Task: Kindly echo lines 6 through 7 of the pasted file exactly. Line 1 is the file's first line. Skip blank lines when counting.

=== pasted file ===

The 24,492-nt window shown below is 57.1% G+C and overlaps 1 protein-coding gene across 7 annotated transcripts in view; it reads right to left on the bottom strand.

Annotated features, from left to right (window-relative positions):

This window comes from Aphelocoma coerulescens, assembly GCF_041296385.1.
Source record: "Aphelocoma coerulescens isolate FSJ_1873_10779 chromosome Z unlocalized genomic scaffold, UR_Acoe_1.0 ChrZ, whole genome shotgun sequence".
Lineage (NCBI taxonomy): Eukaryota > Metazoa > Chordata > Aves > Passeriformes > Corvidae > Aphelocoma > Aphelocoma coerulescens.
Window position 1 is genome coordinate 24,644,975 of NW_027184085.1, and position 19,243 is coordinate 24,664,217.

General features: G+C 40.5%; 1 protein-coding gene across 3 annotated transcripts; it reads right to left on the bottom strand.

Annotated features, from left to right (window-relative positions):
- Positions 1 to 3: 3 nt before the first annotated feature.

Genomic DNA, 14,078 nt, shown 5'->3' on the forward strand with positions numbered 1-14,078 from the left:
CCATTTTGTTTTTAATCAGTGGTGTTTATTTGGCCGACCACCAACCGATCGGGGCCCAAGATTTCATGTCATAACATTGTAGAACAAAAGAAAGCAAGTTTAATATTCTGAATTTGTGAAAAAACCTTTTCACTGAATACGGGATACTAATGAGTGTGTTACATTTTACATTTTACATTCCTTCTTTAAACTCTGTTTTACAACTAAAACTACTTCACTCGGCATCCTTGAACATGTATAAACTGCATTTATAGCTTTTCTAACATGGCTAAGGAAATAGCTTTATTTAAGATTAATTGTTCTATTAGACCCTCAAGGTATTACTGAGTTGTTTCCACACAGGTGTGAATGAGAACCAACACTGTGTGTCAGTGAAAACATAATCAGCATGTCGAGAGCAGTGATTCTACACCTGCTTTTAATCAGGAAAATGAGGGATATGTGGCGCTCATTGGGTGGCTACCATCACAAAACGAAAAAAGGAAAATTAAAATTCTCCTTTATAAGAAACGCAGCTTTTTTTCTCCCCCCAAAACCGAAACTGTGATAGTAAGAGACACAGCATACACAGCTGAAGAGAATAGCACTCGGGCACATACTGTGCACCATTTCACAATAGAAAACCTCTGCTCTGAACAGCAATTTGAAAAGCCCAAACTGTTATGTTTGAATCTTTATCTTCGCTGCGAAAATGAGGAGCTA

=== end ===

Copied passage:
Window position 1 is genome coordinate 24,644,975 of NW_027184085.1, and position 19,243 is coordinate 24,664,217.

General features: G+C 40.5%; 1 protein-coding gene across 3 annotated transcripts; it reads right to left on the bottom strand.